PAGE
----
There’s Never Enough Sand

“he or she had sand,”

The old expression was “he or she had sand,” meaning fortitude, and I think, seeing as how it was obviously a very old expression, “sand” referred to endurance or vitality, as in plenty of time remaining in the hourglass.

This came to mind on Labor Day at the beach. Walking west in the afternoon as the stronger-than-usual tide of the past week licked its way toward its high point, I noticed a number of walls in the works. Fathers with shovels, their kids with smaller shovels and pails, heaping bucketsful of sand onto battlements meant to stave off the encroaching sea.

It was obvious that these last stands were being repeated, the endangered beach positions having been claimed a day or two before for the duration of the wonderful weekend. A game? Yes, but with a capital G for gravity.

I’ve been reading “Moon Maid,” a science fiction classic by Edgar Rice Burroughs. As most people know, Burroughs invented “Tarzan of the Apes,” but before Tarzan began swinging through the trees, Burroughs wrote about space travel, otherworldly worlds that fired young imaginations, including my father’s. I inherited a number of Burroughs’s books including “Moon Maid,” an Ace paperback edition that sold for 40 cents in 1926. It’s a doozy.

“In 2015 Mars had dispatched a ship for Earth with a crew of five men provisioned for ten years. It was hoped that with good luck the trip might be made in something less than five years as the craft had developed an actual trial speed of one thousand miles per hour.”

Seems Mars and our planet had been communicating for some time. The Mars vessel flew off course, however, so the “Peace Fleet” of the United States (having prevailed in a war that had lasted many years) launched a mission to the red planet. But one of the officers aboard the ship Barsoom — the name the Martians called their planet (you might have observed, as I did, that the name the indigenous people of Mars gave their planet rhymes with, and is only one letter away from spelling, bar room, which might indicate where the author found his inspiration) — sabotaged the flight by destroying the Eighth Ray that would have kept the Barsoom away from the moon’s gravitational pull.

It was liquor combined with a case of professional jealousy that caused Orthis to take such action. The ship sinks to the moon’s surface and is then sucked into one of its deep craters, where the crew of the Barsoom discovers fabulous plants, a sea, freshwater rivers, flying toads, four-legged snakes, forests, and centaur-like creatures — in other words, the stuff of a successful Labor Day weekend with kids. And yet, the gravitational pull of the moon is irresistible, and on Monday the Eighth Ray was about to be hijacked by the return to work, to school.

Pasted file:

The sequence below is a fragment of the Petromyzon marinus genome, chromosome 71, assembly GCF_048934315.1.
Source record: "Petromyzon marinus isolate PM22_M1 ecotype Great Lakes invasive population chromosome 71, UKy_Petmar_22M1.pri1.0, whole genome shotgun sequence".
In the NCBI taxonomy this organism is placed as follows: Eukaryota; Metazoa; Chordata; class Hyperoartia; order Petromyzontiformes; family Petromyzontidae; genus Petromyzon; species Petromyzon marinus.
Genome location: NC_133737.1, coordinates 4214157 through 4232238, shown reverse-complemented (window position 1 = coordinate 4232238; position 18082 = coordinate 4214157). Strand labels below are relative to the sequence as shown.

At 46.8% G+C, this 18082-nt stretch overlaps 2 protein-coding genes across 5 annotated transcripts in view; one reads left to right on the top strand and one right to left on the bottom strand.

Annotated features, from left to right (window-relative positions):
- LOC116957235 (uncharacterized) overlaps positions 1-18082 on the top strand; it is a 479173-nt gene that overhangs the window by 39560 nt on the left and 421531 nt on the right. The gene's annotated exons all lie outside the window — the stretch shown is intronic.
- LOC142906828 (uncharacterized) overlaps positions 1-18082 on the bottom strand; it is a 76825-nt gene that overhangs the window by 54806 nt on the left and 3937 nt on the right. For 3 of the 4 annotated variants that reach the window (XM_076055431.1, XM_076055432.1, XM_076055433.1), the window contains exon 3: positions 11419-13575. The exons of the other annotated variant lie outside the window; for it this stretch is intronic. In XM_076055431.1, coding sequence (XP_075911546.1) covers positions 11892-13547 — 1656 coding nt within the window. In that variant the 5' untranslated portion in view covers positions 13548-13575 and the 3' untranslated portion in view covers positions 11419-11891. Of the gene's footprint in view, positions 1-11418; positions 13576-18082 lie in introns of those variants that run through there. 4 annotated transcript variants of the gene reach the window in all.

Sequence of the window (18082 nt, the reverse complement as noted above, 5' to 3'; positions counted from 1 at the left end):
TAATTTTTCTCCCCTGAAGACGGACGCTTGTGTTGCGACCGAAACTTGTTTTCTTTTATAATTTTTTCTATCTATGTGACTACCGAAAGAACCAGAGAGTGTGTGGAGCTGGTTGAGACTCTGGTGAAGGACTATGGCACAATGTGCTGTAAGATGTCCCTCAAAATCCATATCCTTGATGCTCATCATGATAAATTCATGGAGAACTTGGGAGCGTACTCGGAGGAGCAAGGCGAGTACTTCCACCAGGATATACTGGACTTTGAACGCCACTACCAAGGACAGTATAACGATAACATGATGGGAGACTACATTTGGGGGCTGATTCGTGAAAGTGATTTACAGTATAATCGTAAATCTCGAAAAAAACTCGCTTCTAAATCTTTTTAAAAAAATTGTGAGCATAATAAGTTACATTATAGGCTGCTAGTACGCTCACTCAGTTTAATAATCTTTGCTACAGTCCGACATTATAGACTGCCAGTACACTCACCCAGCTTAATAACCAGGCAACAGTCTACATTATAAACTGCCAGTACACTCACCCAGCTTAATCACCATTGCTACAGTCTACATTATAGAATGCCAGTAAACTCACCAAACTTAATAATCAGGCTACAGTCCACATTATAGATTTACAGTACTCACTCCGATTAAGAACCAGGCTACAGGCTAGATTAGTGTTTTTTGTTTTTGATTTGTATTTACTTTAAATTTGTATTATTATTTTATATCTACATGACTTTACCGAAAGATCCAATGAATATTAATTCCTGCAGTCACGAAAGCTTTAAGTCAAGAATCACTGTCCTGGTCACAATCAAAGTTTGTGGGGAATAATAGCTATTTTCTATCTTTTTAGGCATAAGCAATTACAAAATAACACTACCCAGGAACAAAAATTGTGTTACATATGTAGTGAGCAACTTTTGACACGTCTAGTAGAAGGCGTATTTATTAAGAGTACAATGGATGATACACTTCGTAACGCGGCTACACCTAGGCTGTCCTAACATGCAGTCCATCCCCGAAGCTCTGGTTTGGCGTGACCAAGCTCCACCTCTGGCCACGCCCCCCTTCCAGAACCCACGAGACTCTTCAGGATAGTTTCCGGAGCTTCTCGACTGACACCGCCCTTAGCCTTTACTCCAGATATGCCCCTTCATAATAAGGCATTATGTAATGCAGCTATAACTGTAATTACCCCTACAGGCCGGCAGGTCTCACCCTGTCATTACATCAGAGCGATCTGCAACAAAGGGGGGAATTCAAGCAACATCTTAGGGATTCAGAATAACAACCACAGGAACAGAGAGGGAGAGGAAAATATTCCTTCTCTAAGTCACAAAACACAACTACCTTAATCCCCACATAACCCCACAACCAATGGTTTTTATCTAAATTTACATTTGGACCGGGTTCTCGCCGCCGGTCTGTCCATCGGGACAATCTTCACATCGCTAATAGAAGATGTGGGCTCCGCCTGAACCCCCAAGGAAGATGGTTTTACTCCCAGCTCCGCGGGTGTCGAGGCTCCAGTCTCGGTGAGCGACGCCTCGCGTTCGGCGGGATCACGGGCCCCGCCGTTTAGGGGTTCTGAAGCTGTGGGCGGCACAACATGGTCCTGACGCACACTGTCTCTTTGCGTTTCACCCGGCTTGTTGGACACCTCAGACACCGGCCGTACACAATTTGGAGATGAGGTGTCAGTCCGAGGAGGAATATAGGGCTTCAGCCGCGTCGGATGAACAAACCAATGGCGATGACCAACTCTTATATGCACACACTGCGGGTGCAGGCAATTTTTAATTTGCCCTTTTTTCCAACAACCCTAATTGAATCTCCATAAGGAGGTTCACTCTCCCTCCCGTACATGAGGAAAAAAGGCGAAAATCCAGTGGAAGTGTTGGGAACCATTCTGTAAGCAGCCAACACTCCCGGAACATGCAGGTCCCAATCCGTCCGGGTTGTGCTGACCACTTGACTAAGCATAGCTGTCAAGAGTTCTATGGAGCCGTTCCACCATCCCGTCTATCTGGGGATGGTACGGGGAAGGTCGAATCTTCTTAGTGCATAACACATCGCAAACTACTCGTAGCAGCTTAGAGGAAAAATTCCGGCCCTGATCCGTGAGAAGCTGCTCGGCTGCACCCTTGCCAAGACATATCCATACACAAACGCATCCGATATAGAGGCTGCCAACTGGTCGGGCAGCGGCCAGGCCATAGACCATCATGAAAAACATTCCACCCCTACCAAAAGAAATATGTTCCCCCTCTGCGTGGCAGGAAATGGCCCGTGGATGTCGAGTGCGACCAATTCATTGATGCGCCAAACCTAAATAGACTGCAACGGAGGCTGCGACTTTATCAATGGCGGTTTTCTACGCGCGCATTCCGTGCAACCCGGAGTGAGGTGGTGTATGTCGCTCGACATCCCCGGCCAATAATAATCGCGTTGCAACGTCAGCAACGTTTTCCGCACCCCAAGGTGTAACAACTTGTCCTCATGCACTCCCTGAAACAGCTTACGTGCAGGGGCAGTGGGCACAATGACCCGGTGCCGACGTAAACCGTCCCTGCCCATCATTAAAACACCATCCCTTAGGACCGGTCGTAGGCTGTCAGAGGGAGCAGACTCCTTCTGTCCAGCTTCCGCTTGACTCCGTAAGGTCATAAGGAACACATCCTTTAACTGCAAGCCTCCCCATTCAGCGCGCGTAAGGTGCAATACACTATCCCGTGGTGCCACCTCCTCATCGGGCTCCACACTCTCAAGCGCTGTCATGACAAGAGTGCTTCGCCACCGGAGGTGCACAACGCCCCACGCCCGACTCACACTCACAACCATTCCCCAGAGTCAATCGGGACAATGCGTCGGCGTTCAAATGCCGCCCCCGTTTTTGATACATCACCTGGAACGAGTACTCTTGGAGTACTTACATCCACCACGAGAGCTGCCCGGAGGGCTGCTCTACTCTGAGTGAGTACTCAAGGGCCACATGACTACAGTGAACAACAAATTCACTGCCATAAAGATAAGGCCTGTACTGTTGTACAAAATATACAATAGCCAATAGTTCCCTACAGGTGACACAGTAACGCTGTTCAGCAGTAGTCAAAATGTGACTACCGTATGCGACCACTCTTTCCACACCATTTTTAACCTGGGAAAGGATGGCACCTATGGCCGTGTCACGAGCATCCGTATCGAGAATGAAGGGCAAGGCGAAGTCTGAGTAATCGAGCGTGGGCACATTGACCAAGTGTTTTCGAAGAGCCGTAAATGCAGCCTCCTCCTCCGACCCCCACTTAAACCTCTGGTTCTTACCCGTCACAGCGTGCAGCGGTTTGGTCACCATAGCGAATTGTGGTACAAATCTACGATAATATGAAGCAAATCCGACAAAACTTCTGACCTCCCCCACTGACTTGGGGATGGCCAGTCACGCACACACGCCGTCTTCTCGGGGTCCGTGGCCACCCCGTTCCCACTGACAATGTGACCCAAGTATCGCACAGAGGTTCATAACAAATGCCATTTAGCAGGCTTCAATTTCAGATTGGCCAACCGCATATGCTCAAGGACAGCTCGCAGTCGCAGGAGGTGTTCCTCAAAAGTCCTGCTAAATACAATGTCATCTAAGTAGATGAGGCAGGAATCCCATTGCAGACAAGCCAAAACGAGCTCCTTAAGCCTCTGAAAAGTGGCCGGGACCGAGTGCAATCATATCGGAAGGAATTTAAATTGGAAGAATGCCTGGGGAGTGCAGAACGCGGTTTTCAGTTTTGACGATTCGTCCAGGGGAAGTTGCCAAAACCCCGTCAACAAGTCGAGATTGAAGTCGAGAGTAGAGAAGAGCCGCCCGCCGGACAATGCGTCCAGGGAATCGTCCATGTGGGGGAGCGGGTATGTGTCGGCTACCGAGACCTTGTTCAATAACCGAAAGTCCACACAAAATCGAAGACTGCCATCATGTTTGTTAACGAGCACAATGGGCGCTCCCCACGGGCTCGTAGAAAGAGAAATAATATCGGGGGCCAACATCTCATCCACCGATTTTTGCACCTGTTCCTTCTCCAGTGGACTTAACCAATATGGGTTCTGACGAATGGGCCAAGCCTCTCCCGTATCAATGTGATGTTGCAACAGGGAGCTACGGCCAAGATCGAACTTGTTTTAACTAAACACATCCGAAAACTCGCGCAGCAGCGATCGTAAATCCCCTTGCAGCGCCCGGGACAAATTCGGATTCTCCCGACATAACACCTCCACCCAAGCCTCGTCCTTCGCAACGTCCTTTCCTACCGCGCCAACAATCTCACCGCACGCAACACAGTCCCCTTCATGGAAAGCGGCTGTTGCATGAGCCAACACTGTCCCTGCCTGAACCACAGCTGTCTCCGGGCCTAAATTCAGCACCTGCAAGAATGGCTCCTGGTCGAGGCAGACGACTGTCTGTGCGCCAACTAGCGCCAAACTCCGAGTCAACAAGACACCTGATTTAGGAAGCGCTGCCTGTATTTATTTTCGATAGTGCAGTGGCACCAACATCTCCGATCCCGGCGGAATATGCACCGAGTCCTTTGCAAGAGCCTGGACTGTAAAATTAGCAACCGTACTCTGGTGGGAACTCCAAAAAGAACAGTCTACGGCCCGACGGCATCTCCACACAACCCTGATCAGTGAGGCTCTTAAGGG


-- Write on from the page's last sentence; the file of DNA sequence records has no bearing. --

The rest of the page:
The tide was rising and no amount of digging and piling was going to hold off the inevitable. The guys with shovels ordering their children into the breach didn’t have enough sand and they knew it. Their Labor Day redoubts were being drowned by the moon, the Long Island Expressway beckoning. You could see it in their eyes.

Harvey Bennett, owner of the Tackle Shop in Amagansett, will appreciate this extraterrestrial reference, I think. He swears that aliens have genetically engineered a horseshoe crab that has begun to grow to huge proportions in Accabonac Harbor. He also reported the “first” false albacore catch of the year last week. Maybe so, maybe not.

I’m surprised I’m not hearing more reports of false albacore. It’s about the right time — maybe a little early — for them to be showing up, and yet there seems to be no great schooling activity. It won’t be long before the “mosquito fleet” of small boats will be ranging about looking for their “trifectas,” tangling with bluefish, striped bass, and false albacore on light spin tackle or fly rods all on the same outing.

It is an exciting time of year for light-tackle aficionados, or anyone else who ventures out to witness the whirlpooling swirls of prey fed upon by chomping bluefish, by striped bass waiting under the schools for scraps, and the false albacore charging through the middle of the swarms like luminescent rockets.

It’s also nearly time for the start of the annual Montauk SurfMasters tournament for striped bass. The deadline for entry is Friday, Sept. 18, but surfcasters are encouraged to sign up early, by Monday, to take advantage of “the back side” of this month’s new moon. There’s that moon again. The tournament runs until Nov. 29. Would-be contestants can visit Paulie’s Tackle shop in downtown Montauk to get the particulars.

The commercial fishing season for black sea bass ended on Tuesday. The “black gold” can still be mined by sportfishermen, however. The fluke bite has eased some. A commercial pinhooker said he believed the flatties had begun to move offshore. The recreational fluke season ends on Sept. 21.